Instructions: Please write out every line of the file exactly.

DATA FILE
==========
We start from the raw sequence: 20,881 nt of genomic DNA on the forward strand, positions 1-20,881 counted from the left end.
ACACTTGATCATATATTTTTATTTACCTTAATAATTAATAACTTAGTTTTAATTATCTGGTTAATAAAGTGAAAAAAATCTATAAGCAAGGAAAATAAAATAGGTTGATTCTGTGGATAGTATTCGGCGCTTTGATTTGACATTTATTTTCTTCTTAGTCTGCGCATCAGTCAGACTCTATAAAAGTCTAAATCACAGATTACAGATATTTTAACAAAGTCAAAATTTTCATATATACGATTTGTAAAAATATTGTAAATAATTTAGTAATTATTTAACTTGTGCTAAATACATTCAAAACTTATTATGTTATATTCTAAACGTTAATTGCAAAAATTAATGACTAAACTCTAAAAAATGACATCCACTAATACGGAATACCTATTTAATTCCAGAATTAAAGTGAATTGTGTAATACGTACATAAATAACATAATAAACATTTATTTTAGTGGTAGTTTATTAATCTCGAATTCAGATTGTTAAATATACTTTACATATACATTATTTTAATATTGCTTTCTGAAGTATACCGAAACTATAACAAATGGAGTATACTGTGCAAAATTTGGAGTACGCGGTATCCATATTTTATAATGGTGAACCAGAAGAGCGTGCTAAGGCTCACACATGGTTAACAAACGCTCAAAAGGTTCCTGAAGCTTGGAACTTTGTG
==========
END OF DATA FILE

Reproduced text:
We start from the raw sequence: 20,881 nt of genomic DNA on the forward strand, positions 1-20,881 counted from the left end.
ACACTTGATCATATATTTTTATTTACCTTAATAATTAATAACTTAGTTTTAATTATCTGGTTAATAAAGTGAAAAAAATCTATAAGCAAGGAAAATAAAATAGGTTGATTCTGTGGATAGTATTCGGCGCTTTGATTTGACATTTATTTTCTTCTTAGTCTGCGCATCAGTCAGACTCTATAAAAGTCTAAATCACAGATTACAGATATTTTAACAAAGTCAAAATTTTCATATATACGATTTGTAAAAATATTGTAAATAATTTAGTAATTATTTAACTTGTGCTAAATACATTCAAAACTTATTATGTTATATTCTAAACGTTAATTGCAAAAATTAATGACTAAACTCTAAAAAATGACATCCACTAATACGGAATACCTATTTAATTCCAGAATTAAAGTGAATTGTGTAATACGTACATAAATAACATAATAAACATTTATTTTAGTGGTAGTTTATTAATCTCGAATTCAGATTGTTAAATATACTTTACATATACATTATTTTAATATTGCTTTCTGAAGTATACCGAAACTATAACAAATGGAGTATACTGTGCAAAATTTGGAGTACGCGGTATCCATATTTTATAATGGTGAACCAGAAGAGCGTGCTAAGGCTCACACATGGTTAACAAACGCTCAAAAGGTTCCTGAAGCTTGGAACTTTGTG